Shoveling Mulch and Thinking About Fashion
June 8, 2020
Whenever I can during gardening season, I try to get out to the town mulch bins. It takes some time and effort to fill up my containers and load them into the car, which gives me an opportunity to think. Today, I thought about fashion.
I follow a few fashion blogs and writers, just for fun. At a certain point, I noticed some of the people I liked the best seemed not to be contributing and almost by accident I discovered that at the onset of the pandemic, they had been let go from their employment with hugely successful sites. I posted a comment on one site and discovered that there was a deluge of opinion that appeared to stop the addition of any new content for a few days. Then I discovered that another content leader was also under criticism for her workplace practices and personal behavior. Ruminating on these things, some questions came up.
What am I seeking on these sites? I have always loved clothes and style. I’m a second-hand shopper and use these sites for ideas and inspiration, not as a prompt for actual purchases unless I see something similar that I like at Goodwill – which sometimes happens. It’s more about fun than aspiration; I fit neither the age nor the income target demographic. So, why did I think that these businesses were performing as I thought they appeared? Why did I imagine that the white female founders were inclusive and promoting of their content producers of color and various gender identities? Was this just my own projection of how I would expect or want them to be? But why didn’t I question and check?
It’s disappointing that in a creative space owned and aimed at women, appearances were ultimately deceiving. Photos of diverse staff groups laughing and having fun together were betrayed by dismissals of staff at a time of great social and physical peril. Instead of reconfiguring jobs to reflect the value of the person, the position dictated termination in the interests of the business. If events could not be produced, the event coordinator was out the door. If the budget needed trimming, the sacrifice would not be felt equally. Questioning management as the only person of color in a business led to an involuntary resignation without benefits or severance. When racial disparity, lethal police practices, death and social outcry became unavoidable and businesses posted #BlackLives Matter, those who knew too well the hypocricy involved cried foul and were able to make their voices clearly heard.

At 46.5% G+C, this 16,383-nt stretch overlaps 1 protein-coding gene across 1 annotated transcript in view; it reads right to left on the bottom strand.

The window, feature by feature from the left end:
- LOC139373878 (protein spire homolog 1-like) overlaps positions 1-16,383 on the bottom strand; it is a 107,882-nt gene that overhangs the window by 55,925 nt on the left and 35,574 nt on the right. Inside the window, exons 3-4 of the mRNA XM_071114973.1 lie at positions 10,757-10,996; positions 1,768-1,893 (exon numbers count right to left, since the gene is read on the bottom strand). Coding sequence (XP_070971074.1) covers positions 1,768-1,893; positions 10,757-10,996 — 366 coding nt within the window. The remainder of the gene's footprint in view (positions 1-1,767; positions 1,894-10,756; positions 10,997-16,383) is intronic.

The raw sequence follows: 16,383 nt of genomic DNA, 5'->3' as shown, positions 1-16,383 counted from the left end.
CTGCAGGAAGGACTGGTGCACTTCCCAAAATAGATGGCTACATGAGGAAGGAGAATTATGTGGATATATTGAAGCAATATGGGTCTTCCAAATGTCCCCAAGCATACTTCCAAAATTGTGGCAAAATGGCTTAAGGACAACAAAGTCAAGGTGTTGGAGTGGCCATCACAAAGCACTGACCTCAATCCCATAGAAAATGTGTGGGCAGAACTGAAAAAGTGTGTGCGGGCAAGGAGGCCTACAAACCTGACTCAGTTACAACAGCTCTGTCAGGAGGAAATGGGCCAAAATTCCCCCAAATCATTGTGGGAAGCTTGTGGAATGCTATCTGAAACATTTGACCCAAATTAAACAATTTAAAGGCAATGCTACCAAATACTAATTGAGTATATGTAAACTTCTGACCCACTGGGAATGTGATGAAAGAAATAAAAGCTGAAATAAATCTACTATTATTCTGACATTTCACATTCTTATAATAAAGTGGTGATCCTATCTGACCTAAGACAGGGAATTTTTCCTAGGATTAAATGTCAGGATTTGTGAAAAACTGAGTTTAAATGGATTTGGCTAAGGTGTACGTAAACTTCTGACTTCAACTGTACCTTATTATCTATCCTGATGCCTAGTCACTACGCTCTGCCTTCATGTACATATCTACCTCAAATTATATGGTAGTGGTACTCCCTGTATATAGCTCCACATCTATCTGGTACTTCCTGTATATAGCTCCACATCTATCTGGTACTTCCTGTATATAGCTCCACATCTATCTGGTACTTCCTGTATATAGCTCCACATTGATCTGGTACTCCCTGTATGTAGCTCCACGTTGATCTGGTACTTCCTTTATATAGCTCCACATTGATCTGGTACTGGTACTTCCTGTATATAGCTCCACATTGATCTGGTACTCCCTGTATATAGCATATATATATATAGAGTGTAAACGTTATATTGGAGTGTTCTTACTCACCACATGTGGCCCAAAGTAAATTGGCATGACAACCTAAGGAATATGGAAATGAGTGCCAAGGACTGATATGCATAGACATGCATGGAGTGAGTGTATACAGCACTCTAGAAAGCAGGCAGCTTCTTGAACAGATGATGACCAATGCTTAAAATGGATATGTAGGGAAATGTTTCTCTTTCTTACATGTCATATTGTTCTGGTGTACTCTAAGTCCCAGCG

Well known fashion influencer Cipriana Quann shared a horrifying experience of unjust arrest and processing through the system in New York City. Thankfully, she endured this injustice without injury, but not without insult, humiliation and trauma. If you haven’t listened to her detailed account, find her on Instagram and listen. These experiences are disproportionately meted out to people of color and gender identities, but are not limited to them. My family experienced the unjust arrest of our disabled brother for a bank robbery that he did not and could not have committed, that dragged on for months and cost my parents a considerable amount of money. Had he not had us behind him, he would have been shuffled off to Attica and would no doubt have died there. I was detained for three hours in Ben Gurion Airport and questioned in Isreal for resembling the profile of someone else. It was an unnerving episode made worse by not feeling well after a long flight, but in the scheme of things, not nearly as bad as what many others endure. One friend of mine, a woman of color, endured five days in jail because of a spurious claim by a white woman that she had snitched a swag bag from her at a casino (she had not). Five days in jail.
So here’s the thing: racism permeates every sphere of our lives. It underlies every institution, business, system and structure in America, because it has been there from the beginning. It is baked into our Constitution, into our laws, into our practices and into our consciousness. Right now, many people are risking their safety to demonstrate their commitment to ending racism in its most egregious and evident forms. We must not overlook the reality that many people who hold views endorsing the existing system and practices are organizing to prevent the changes that need to occur. Maybe there will be a miracle and 401 years of the legacy of the sin of slavery will be resolved right now. Until and unless that happens, though, we must dedicate ourselves to the change we want to see in ourselves, in our cities and in our countries.